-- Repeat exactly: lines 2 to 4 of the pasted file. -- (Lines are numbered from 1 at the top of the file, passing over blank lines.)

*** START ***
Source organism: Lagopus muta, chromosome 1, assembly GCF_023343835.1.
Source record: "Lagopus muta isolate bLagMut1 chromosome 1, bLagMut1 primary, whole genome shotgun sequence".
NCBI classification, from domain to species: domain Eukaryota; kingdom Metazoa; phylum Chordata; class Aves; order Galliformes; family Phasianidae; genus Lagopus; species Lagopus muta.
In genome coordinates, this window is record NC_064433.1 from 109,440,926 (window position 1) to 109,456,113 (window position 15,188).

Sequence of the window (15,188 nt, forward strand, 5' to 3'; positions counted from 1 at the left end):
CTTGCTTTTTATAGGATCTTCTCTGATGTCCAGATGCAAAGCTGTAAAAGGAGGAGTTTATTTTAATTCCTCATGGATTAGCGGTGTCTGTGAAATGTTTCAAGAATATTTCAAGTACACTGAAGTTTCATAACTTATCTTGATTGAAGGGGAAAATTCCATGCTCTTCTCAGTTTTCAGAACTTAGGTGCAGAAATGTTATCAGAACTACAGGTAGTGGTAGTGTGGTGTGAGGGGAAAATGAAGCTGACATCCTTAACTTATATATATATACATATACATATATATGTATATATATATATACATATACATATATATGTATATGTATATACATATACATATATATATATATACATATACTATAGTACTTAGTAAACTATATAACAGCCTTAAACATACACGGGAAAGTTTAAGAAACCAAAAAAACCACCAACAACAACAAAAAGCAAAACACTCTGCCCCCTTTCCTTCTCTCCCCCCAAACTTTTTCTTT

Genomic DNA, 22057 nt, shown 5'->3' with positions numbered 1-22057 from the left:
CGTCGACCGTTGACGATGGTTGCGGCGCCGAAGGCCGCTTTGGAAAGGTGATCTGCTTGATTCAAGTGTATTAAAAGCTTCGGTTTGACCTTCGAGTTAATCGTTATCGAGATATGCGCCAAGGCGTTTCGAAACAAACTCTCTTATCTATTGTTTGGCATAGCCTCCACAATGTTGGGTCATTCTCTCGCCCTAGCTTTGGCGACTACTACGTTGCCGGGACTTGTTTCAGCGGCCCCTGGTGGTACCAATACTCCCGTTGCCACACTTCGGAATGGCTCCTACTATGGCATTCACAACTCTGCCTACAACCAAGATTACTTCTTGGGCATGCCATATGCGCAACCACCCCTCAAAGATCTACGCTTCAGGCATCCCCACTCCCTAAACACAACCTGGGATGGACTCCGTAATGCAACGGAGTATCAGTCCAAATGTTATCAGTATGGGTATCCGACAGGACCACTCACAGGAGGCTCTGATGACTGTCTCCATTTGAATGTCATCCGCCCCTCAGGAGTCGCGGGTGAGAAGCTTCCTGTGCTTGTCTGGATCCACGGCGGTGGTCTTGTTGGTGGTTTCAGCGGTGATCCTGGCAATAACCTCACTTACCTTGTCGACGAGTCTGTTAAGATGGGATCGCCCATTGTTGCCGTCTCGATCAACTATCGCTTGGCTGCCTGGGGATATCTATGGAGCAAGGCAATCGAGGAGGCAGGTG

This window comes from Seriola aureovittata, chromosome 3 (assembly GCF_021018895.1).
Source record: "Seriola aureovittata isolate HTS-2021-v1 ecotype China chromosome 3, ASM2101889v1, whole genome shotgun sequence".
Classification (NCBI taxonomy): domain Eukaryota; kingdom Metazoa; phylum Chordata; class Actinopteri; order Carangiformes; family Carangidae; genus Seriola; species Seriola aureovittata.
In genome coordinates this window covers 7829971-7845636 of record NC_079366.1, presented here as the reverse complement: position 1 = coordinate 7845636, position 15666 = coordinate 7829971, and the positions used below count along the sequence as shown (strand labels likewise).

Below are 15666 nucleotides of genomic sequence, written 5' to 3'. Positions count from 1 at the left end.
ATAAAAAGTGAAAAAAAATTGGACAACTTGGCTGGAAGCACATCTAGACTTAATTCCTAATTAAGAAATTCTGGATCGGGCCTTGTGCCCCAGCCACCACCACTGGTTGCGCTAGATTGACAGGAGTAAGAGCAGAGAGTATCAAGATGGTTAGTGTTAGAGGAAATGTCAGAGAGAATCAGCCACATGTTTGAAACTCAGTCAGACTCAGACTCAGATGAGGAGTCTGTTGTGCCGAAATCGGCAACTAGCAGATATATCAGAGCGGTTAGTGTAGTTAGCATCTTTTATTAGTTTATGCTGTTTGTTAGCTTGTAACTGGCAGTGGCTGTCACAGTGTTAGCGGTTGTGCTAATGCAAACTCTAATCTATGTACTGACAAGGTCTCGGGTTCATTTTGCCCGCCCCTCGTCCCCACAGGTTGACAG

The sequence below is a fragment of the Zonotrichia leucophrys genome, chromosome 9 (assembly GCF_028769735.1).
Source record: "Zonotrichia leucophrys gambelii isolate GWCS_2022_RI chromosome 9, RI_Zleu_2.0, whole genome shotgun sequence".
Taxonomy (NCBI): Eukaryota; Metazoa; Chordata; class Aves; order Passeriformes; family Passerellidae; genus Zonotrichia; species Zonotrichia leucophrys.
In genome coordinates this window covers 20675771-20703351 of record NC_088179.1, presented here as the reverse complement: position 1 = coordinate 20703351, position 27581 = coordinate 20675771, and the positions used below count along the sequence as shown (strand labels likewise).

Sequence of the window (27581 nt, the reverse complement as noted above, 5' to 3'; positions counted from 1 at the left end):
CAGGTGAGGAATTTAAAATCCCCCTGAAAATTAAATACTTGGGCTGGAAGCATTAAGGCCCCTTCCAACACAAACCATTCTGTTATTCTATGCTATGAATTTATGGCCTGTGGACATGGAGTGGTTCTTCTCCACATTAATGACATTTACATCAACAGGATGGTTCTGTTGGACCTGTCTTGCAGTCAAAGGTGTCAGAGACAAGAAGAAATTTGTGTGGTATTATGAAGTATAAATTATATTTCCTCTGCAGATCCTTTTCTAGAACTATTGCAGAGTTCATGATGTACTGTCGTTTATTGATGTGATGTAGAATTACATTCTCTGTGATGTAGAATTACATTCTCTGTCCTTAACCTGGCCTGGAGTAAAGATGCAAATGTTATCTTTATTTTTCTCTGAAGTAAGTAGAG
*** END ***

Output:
Source record: "Lagopus muta isolate bLagMut1 chromosome 1, bLagMut1 primary, whole genome shotgun sequence".
NCBI classification, from domain to species: domain Eukaryota; kingdom Metazoa; phylum Chordata; class Aves; order Galliformes; family Phasianidae; genus Lagopus; species Lagopus muta.
In genome coordinates, this window is record NC_064433.1 from 109,440,926 (window position 1) to 109,456,113 (window position 15,188).